By 1916, mines closed, banks failed, and the lights were turned off on the town. Visitors today will find the old bank building, a “bottle house” made of 50,000 beer and liquor bottles, and a train depot, but little else.

St. Elmo, Colorado

Cavan/Adobe colorado ghost town

The tale of St. Elmo is a common one in the American West. The Colorado town was founded in the late 1800s when gold and silver mining brought many folks to the area.

The town reached a population of nearly 2,000 people. But when the industry began to dry up, people left, and the trains stopped coming to town.

Today, visitors can see some of the eerie old buildings and stop by St. Elmo General Store for some antiques or souvenirs.

Jerome, Arizona

FiledIMAGE/Adobe grand hotel in jerome arizona

The historic town of Jerome lies between Prescott and Flagstaff in Arizona. It was once home to the largest copper mine in the state, which thrived and drew thousands of workers. It shuttered in 1953.

While the population is largely depleted, it remains a small community of artists, shop owners, and restaurateurs who call Jerome home and welcome visiting ghost-town enthusiasts.

Grafton, Utah

Maria Jeffs/Adobe grafton ghost town

Just a few miles south of Zion National Park, the ghost town of Grafton has a storied history.

It was first established by Mormon settlers back in the mid-1800s, but the flooding of the Virgin River and conflicts with native peoples ultimately led residents to abandon the area.

Today, some buildings still stand in the long-forgotten town, making it a fascinating pit stop when visiting Zion.

Kelso, California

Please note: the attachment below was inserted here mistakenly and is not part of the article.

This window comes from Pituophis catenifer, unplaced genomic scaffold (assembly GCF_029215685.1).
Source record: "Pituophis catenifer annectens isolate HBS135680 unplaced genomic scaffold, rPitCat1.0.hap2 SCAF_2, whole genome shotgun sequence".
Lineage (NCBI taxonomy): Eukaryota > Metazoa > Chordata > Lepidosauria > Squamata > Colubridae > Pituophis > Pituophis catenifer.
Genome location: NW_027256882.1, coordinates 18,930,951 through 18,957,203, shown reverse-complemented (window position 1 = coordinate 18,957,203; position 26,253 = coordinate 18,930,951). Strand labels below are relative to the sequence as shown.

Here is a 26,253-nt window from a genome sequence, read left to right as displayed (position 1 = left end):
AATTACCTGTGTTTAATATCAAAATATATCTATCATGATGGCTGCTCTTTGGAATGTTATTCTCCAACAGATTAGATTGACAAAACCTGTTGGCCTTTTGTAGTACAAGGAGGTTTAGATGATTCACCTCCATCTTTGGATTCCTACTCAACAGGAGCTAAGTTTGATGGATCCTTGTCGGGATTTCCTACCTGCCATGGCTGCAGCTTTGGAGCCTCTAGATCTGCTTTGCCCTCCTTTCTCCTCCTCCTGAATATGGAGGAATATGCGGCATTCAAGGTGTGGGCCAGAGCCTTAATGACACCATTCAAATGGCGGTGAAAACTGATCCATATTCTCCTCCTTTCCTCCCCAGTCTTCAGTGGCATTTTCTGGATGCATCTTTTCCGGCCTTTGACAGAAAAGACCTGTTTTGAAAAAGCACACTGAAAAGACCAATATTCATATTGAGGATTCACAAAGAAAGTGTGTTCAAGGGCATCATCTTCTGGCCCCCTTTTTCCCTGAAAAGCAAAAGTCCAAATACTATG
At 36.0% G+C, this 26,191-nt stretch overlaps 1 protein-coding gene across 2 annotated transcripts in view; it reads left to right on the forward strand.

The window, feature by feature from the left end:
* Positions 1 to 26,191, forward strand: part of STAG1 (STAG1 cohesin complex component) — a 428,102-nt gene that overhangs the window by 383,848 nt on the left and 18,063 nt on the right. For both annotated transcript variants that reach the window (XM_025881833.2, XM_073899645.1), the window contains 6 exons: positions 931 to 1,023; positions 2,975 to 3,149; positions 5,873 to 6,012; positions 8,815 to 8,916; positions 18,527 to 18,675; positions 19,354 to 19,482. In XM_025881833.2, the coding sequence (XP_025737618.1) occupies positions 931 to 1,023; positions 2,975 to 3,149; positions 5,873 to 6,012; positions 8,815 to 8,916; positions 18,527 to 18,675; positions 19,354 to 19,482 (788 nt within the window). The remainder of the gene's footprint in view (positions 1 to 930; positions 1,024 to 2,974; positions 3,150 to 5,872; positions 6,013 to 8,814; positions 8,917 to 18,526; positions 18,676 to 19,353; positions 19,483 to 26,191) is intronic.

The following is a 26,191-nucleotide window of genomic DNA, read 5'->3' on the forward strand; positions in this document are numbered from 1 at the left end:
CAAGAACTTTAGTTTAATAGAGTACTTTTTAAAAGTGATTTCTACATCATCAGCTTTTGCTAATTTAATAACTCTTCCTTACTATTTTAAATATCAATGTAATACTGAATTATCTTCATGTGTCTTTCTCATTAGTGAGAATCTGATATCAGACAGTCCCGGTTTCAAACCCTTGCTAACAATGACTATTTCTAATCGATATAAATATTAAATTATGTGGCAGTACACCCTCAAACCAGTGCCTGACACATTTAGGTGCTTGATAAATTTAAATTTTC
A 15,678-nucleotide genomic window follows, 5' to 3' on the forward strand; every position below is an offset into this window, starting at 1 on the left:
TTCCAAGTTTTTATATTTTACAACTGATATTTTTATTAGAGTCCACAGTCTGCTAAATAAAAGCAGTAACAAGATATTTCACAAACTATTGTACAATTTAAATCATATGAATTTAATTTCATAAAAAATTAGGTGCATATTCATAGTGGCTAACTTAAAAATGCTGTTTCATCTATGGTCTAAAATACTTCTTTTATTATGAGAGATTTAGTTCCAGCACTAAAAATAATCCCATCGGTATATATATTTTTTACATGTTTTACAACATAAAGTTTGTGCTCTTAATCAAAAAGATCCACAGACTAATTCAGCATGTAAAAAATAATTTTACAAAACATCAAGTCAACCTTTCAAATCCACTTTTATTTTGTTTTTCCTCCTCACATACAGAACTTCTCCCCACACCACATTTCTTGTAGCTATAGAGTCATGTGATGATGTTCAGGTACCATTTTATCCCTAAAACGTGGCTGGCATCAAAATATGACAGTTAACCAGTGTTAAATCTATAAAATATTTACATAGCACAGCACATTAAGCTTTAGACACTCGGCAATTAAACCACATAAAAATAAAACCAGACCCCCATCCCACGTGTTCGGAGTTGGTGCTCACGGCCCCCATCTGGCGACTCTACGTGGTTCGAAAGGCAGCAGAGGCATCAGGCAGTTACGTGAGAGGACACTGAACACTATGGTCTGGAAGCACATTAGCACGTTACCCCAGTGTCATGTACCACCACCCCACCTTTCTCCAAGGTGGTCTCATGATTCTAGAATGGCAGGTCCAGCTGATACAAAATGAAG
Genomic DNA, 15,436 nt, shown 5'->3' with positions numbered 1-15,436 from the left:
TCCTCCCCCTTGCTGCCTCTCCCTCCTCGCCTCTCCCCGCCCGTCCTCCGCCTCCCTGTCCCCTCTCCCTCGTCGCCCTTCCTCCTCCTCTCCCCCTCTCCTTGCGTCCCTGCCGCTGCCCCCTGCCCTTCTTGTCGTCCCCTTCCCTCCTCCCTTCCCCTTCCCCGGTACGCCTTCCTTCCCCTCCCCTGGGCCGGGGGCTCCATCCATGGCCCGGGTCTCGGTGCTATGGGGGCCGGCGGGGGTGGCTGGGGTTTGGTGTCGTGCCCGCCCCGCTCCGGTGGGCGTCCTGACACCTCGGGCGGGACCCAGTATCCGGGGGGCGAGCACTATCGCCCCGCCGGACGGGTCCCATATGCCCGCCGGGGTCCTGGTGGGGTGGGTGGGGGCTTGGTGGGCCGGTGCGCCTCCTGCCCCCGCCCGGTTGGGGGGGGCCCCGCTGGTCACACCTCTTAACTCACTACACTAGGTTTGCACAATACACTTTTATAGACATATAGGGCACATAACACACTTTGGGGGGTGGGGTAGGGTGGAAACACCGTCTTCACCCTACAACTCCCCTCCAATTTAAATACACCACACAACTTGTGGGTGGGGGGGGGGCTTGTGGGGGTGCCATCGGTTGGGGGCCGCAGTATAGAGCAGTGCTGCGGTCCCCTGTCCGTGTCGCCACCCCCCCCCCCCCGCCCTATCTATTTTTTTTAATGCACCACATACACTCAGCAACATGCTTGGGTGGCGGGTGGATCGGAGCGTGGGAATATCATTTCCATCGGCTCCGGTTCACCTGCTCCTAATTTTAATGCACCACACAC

Videowokart/Adobe historic kelso depot

Kelso was built up in the early 1900s around a train depot. It served as a rest stop for workers and train passengers in the desert.

The town was booming in the 1940s when iron and borax mines opened nearby, but the population began to dwindle when work dried up. By the 1980s, its reputation as a ghost town was forming.

While the train depot is long closed, it is now home to the Mojave National Preserve visitor center.

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Castle Dome City, Arizona

David/Adobe castle dome town and mines

According to the Castle Dome Museum, the city was the longest-running mining area in Arizona, operating for more than a century from the 1860s through 1979.

Visitors can check out long-abandoned buildings such as a schoolhouse and hotel allegedly haunted by the “Lady in White.” Check out fascinating artifacts, or simply enjoy the desert views.

Bottom line

Mariusz Blach/Adobe ghost and lantern in cave

Ghost towns offer a unique blend of history, mystery, and adventure, all at a price that will help you keep more cash in your wallet

So, saddle up and explore these forgotten frontiers for an afternoon you won't soon forget.

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Laura Gesualdi-Gilmore

Laura Gesualdi-Gilmore is a seasoned freelance writer who also teaches writing courses at Rutgers University. She's based in Jersey City and enjoys travel, live music and, of course, spending quality time with her pup.